November 6, 2009
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KISS Level 2.1.5 - Phrasal Verbs 
(Preposition? Adverb? Or Part of the Verb?)

Notes for Teachers

      “Phrasal verbs” is used by some grammarians to discuss words that look like prepositions after some verbs: 

“Come on,” “Look at,” “Look for,” “Run up”
As with expletives and objective complements, most lovers of grammar (and those who write the textbooks) enjoy themselves in discussions of “phrasal verbs,” which other grammarians refer to as verbs + particles. The linguists have still other names for the same phenomenon. That these verbs present few problems to students, and that these terms simply add to the confusion of the average student, does not seem to concern the grammarians or linguists. 
     Applying the principles of alternative explanations and of keeping things simple, KISS uses the term “phrasal verb” primarily for teachers and parents so that we have a word to label the question. Students can simply 1) consider the “preposition” to be part of the verb, or 2) consider it to be an adverb, or 3) consider it to be a preposition. In most cases, which of these three options is best can be determined by relying on the meaning of the words being examined. In cases such as “Come on,” for example, some students will consider the “on” as part of the verb since “Come on” can be interpreted as meaning “Continue.” Other students will prefer to view this “on” as an adverb modifying “Come.” Since linguists don’t agree, I would accept either explanation. 
     Verbs such as “look at” and “look for” are, again, best analyzed in terms of their meaning. In a case such as “look at the house,” I would accept either “look” as the verb and “at the house” as a prepositional phrase, or “look at” as the verb (substitutable by “see” or “note”) and “house” as the direct object. The combination “look for” is probably more variable in meaning. In “Look for him” in the sense of “Find him,” “for” would best be analyzed as part of the verb. But if it meant “Look for his sake,” then “for his sake” would be more meaningfully explained as a prepositional phrase, simply because it functions as an adverb indicating why one should look.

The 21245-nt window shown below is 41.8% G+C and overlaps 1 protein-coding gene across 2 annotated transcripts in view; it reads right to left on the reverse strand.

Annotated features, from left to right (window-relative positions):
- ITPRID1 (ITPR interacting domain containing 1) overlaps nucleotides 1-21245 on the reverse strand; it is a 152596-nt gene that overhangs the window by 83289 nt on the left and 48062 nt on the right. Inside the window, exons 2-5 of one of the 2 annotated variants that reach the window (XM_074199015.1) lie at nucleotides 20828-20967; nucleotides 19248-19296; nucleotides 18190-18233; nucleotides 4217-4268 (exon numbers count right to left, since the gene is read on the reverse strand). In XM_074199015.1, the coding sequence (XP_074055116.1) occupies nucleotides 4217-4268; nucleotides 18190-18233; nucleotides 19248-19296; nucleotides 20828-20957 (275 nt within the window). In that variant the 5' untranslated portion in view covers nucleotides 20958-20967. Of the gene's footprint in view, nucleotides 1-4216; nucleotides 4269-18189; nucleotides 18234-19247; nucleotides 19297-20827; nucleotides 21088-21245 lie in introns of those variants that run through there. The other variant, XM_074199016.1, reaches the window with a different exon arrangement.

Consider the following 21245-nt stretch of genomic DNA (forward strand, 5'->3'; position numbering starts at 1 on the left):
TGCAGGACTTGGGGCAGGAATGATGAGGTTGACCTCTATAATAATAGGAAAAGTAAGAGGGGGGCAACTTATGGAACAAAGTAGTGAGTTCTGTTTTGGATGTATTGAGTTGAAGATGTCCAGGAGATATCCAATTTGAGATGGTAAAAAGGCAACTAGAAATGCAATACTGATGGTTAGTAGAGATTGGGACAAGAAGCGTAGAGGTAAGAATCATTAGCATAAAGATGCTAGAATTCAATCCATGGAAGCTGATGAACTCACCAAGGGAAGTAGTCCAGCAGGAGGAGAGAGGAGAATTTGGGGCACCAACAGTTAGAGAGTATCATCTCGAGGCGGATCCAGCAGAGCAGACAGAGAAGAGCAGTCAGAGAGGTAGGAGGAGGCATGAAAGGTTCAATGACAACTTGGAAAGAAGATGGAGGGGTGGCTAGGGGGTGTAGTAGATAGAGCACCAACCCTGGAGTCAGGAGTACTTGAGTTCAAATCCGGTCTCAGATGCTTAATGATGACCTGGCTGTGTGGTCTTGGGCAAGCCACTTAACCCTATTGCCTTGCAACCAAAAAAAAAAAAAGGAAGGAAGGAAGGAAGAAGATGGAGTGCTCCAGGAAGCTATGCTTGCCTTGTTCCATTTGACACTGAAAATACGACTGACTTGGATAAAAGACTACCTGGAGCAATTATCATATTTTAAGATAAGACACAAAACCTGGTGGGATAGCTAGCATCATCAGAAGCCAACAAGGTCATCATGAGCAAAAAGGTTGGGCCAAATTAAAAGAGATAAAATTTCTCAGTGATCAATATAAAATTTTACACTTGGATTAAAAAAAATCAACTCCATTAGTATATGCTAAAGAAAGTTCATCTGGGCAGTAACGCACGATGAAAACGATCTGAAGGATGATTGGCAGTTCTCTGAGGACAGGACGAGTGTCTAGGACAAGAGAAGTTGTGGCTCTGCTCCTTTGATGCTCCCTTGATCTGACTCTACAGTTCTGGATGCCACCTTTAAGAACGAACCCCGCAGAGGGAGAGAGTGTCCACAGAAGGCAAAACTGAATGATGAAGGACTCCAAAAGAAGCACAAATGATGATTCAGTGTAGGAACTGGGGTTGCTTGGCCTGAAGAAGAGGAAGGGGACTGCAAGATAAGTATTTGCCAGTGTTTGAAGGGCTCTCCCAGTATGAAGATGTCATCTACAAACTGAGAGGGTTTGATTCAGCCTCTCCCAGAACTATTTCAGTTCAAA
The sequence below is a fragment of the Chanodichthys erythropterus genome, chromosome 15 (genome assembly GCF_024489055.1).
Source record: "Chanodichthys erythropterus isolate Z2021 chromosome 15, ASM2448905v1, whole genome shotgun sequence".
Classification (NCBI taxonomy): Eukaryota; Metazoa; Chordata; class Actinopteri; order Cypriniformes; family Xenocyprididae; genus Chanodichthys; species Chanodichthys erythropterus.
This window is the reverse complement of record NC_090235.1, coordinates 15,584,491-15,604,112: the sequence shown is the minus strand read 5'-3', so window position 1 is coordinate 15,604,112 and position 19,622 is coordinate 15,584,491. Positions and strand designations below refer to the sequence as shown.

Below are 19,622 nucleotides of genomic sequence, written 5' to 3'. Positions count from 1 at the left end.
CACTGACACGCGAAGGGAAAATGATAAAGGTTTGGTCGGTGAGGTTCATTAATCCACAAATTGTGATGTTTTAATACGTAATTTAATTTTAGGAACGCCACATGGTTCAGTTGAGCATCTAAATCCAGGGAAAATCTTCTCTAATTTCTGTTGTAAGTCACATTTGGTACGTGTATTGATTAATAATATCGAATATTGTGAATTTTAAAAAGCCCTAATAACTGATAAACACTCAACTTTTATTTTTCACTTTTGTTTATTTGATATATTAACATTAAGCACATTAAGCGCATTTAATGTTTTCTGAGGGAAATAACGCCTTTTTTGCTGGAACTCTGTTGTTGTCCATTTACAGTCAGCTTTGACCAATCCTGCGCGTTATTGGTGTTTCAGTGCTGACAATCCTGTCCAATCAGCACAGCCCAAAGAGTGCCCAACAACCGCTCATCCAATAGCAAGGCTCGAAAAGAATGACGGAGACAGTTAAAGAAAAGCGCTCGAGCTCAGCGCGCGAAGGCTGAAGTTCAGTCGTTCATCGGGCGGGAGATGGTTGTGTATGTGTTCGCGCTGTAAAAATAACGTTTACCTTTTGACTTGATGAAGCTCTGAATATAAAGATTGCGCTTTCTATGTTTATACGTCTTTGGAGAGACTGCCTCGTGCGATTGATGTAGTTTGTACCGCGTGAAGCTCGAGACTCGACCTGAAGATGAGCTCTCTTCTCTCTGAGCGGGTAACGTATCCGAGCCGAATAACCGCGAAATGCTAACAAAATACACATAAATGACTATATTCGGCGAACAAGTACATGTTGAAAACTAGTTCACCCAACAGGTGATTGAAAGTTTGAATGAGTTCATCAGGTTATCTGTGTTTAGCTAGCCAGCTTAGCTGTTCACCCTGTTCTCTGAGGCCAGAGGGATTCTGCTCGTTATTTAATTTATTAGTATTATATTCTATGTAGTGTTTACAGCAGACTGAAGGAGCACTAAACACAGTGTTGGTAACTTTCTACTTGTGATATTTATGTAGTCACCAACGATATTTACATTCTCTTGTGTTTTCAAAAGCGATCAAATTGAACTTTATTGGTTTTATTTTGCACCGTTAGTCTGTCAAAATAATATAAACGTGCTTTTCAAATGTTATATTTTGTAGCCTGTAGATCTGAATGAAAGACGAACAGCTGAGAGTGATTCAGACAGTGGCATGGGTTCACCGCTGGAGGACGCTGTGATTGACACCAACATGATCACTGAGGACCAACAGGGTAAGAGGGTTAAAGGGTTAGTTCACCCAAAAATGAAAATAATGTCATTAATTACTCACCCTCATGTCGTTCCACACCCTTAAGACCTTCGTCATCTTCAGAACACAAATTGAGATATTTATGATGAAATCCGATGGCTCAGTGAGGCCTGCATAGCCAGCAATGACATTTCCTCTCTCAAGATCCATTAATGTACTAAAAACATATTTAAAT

Note again that the instructional material does not use the term “phrasal verbs.” The term is important to us as teachers, so we can know which problem we are discussing. The students’ objective, however, is to know how to explain these “prepositions” when they find them in the sentences that they are trying to analyze. You can, of course, use the term in working with students, and you can even expect students to remember what it means, but also remember that the primary problem in the teaching of grammar is the confusion that results from the vast amount of confusing terminology. Thus, the question is, will the knowledge of the term itself help or hurt your students?
Suggested Directions for Analytical Exercises
1. Place parentheses ( ) around each prepositional phrase.
2. Underline every finite verb twice, its subject(s) once, and label any complements (“PA,” “PN,” “IO,” or “DO”).
Probable Time Required
     In the third grade workbook, where this concept is introduced, only three exercises focus on it. For students who already have a solid command of S/V/C patterns, this may be sufficient. I would, however, expect many students to continue to be confused. Fortunately, the confusion here is not serious--students will recognize the basic verb (so they will be able to go on to clauses), and the cumulative nature of KISS will eventually clear up their questions.
Preposition, Adverb, or Part of the Verb? (Phrasal Verbs)
Instructional Material
From the KISS Beatrix Potter Collection
Ex # 6 from The Tale of Benjamin Bunny AK ToC -
Ex # 9 from The Tale of the Flopsy Bunnies AK ToC G3
Ex # 7 from The Tale of Jemima Puddle-Duck AK ToC G3
Ex # 1 from The Tale of the Pie and the Patty-Pan AK ToC -
Ex # 2 from The Tale of the Pie and the Patty-Pan AK " -
Revise from the above "Pie and Patty-Pan"     IB2
Ex # 16 from The Tale of Samuel Whiskers AK ToC G3
10 From the above minus "Pie"     IB2
From Vredenburg's My Book of Favorite Fairy Tales AK  ToC G4; IB3
From the Writing of a Fourth Grade Student (# 1) AK ToC G4; IB4
From the Writing of a Fourth Grade Student (#2) AK ToC G4
From the Writing of a Sixth Grade Student AK ToC G6
From Lassie, Come Home, by Eric Knight AK ToC G6
From Heidi by Johanna Spyri AK ToC G6